Saturday brought another beautiful springlike day, so D. and I returned to Thornewood Open Space Preserve to see if we could find the real Dennis Martin Road. According to information D. uncovered, the trail we were on the last time we were there that we thought was Dennis Martin Road wasn't the real Dennis Martin Road, so we went back to see if we could find the real Dennis Martin Road and see where it went.
Not that finding and identifying the real Dennis Martin Road was so all-important in our lives; it was just an excuse to go back to Thornewood to be in the redwoods again and take some pictures. And here's mine.
Sometimes the redwood forest is like a cathedral.
A mossy bay laurel trunk.
The forest is sprouting scarlet waxy caps at nearly every turn.
The Bridle Trail, popular with equestrians, runs along Dennis Martin Creek.
A little waterfall on the creek.
Majestic redwood canopy.
Early afternoon light washes over redwood boughs edging the trail.
These trees are just mere youngsters in the realm of long-lived redwoods, but already they are enormously tall.
We reach the site of Dennis Martin's second sawmill on Dennis Martin Creek, not far from where we must diverge from the Bridle Trail to find the real Dennis Martin Rd.
A shallow circular pit next to the footings.
Some bricks and litter near the sawmill site.
More mushrooms on a mossy log.
Dennis Martin Creek.
It still cracks me up that it isn't called simply Martin Creek, but the full, formal Dennis Martin Creek.
Turkey tail fungi festoon this rotting log.
This member of the lily family is called Fetid Adder's Tongues. The flowers have a foul odor, hence its name. It likes the deep shade of redwood forests and is one of our earliest wildflowers, blooming January through March.
This huge log spanning a small gulch is worn away in the middle. Due to its height off the ground, its proximity to the creek and the kinds of marks on its wood, we suspect it is being used as a scratching post by a mountain lion. (Mountain lions need to scratch on something same as a pet cat does, to exercise its feet, shed worn out claw sheaths and leave visual and scent territorial marks.)
Strange things (probably slime mold?) on the scratching post log.
These tendrils of English ivy look pretty on the trees, but if this aggressive, invasive non-native vine gets a foothold here, this beautiful redwood forest ecosystem is in grave danger.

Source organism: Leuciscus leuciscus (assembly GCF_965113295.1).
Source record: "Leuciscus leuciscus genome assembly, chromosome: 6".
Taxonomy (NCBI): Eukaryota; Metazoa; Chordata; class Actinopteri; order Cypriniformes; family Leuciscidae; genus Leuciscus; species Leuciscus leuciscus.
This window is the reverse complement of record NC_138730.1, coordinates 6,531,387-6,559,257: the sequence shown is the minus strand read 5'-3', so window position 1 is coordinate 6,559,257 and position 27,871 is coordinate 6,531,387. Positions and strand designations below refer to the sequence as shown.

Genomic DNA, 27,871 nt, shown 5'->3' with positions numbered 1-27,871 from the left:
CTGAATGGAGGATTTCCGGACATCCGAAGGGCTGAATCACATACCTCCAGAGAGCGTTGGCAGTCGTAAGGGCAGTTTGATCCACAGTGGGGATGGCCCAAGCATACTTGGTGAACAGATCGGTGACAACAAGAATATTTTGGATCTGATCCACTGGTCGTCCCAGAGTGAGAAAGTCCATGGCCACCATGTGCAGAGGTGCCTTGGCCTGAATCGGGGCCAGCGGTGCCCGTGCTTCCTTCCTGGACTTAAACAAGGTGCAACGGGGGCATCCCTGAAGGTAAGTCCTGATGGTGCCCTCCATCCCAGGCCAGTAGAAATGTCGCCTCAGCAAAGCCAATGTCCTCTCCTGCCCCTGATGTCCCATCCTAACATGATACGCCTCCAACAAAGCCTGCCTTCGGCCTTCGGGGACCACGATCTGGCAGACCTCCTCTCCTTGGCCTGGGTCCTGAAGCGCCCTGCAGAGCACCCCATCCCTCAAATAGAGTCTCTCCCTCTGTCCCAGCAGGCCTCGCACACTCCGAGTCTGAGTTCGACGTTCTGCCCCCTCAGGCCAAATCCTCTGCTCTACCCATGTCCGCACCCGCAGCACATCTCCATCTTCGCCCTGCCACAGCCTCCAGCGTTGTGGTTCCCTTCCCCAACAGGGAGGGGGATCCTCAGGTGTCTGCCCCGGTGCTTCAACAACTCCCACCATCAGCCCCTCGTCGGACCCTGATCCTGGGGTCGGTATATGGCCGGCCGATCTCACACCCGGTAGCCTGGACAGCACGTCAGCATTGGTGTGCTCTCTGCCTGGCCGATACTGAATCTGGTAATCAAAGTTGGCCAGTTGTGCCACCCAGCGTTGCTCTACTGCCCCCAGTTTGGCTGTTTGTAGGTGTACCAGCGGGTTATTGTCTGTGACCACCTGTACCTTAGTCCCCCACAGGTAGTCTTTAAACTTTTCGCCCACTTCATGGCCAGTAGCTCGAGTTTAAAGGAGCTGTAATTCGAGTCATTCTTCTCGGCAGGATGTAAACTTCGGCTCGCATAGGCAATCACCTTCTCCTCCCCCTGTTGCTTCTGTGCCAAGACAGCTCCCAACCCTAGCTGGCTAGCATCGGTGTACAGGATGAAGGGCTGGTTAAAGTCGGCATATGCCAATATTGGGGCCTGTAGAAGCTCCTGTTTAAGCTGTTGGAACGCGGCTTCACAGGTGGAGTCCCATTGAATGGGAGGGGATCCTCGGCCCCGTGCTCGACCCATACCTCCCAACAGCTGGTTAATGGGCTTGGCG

A busted piece of sewer pipe, in the middle of the woods.
This trail, which has led us south of the creek and into a different part of the Preserve and which GPS is telling us is Dennis Martin Rd., is full of dead tanoaks, victims of Sudden Oak Death. I don't know why they have been strewn across the path, though.
Moss tendrils creep across this log.
I'm all in favor of stopping private property ahead. Public access for all!
Turkey tails are probably the most photogenic fungi, IMHO.
A junco looks for bugs on a downed log. Few birds are visible at ground level in redwood forests, they are all 100' above, or higher, in the canopy.
Forests are messy, disordered places. And yet the chaos seems to be the medium through which all the various species and natural phenomena work together as a whole. There is a greater order in effect here, one which plays out over centuries and millennia, not mere years or decades.
This tanoak is getting ready to blossom.
Mmm, I don't think so.
Another kind of bracket fungus, oligoporus.
As we follow the trail along, we see a massive toppled tree sprouting several ganoderma fungi as big as my head.
The trail turns away from the creek and passes through a mixed woodland of tanoak, Douglas fir and redwoods.
And where do we end up? In back of the dam at the Preserve's Schilling Lake, same place the other trial we thought was Dennis Martin Rd. led to.
The Bridle Trail and the Schilling Lake Trail lead here as well. In Thornewood Preserve, all trails lead to Schilling Lake, apparently.
On our way back, we see more mushrooms.
Official redwood forest mascot pic.